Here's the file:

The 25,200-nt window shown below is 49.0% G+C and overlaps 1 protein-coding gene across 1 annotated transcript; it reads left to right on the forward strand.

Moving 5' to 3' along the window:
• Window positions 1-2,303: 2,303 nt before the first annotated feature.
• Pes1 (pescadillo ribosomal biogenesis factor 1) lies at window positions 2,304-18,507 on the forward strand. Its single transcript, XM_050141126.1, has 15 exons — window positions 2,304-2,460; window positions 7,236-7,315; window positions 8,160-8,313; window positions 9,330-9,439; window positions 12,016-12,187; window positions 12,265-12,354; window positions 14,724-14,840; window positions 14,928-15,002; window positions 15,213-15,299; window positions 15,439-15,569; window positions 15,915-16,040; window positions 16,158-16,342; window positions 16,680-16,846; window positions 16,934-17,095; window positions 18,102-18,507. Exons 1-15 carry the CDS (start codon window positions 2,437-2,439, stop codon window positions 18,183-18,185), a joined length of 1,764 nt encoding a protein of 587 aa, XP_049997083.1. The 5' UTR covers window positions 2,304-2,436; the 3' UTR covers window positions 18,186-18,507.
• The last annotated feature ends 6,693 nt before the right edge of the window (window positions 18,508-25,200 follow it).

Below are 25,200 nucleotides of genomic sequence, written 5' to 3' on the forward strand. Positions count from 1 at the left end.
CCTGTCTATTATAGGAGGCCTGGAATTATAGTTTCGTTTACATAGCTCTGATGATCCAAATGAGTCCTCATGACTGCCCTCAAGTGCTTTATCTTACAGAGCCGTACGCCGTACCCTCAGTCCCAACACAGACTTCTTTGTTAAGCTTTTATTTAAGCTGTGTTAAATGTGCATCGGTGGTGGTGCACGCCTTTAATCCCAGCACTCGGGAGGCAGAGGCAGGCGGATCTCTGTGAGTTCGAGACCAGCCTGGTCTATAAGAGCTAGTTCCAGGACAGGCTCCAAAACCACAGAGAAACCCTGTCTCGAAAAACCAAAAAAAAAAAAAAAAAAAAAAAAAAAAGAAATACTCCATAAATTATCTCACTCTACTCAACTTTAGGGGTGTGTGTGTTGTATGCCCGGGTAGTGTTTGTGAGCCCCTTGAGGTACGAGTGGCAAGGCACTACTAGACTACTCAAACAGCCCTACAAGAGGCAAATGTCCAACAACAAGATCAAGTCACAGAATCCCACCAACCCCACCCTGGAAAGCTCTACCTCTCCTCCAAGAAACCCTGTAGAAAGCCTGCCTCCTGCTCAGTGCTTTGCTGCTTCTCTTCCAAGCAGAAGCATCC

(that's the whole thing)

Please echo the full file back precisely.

The 25,200-nt window shown below is 49.0% G+C and overlaps 1 protein-coding gene across 1 annotated transcript; it reads left to right on the forward strand.

Moving 5' to 3' along the window:
• Window positions 1-2,303: 2,303 nt before the first annotated feature.
• Pes1 (pescadillo ribosomal biogenesis factor 1) lies at window positions 2,304-18,507 on the forward strand. Its single transcript, XM_050141126.1, has 15 exons — window positions 2,304-2,460; window positions 7,236-7,315; window positions 8,160-8,313; window positions 9,330-9,439; window positions 12,016-12,187; window positions 12,265-12,354; window positions 14,724-14,840; window positions 14,928-15,002; window positions 15,213-15,299; window positions 15,439-15,569; window positions 15,915-16,040; window positions 16,158-16,342; window positions 16,680-16,846; window positions 16,934-17,095; window positions 18,102-18,507. Exons 1-15 carry the CDS (start codon window positions 2,437-2,439, stop codon window positions 18,183-18,185), a joined length of 1,764 nt encoding a protein of 587 aa, XP_049997083.1. The 5' UTR covers window positions 2,304-2,436; the 3' UTR covers window positions 18,186-18,507.
• The last annotated feature ends 6,693 nt before the right edge of the window (window positions 18,508-25,200 follow it).

Below are 25,200 nucleotides of genomic sequence, written 5' to 3' on the forward strand. Positions count from 1 at the left end.
CCTGTCTATTATAGGAGGCCTGGAATTATAGTTTCGTTTACATAGCTCTGATGATCCAAATGAGTCCTCATGACTGCCCTCAAGTGCTTTATCTTACAGAGCCGTACGCCGTACCCTCAGTCCCAACACAGACTTCTTTGTTAAGCTTTTATTTAAGCTGTGTTAAATGTGCATCGGTGGTGGTGCACGCCTTTAATCCCAGCACTCGGGAGGCAGAGGCAGGCGGATCTCTGTGAGTTCGAGACCAGCCTGGTCTATAAGAGCTAGTTCCAGGACAGGCTCCAAAACCACAGAGAAACCCTGTCTCGAAAAACCAAAAAAAAAAAAAAAAAAAAAAAAAAAAGAAATACTCCATAAATTATCTCACTCTACTCAACTTTAGGGGTGTGTGTGTTGTATGCCCGGGTAGTGTTTGTGAGCCCCTTGAGGTACGAGTGGCAAGGCACTACTAGACTACTCAAACAGCCCTACAAGAGGCAAATGTCCAACAACAAGATCAAGTCACAGAATCCCACCAACCCCACCCTGGAAAGCTCTACCTCTCCTCCAAGAAACCCTGTAGAAAGCCTGCCTCCTGCTCAGTGCTTTGCTGCTTCTCTTCCAAGCAGAAGCATCC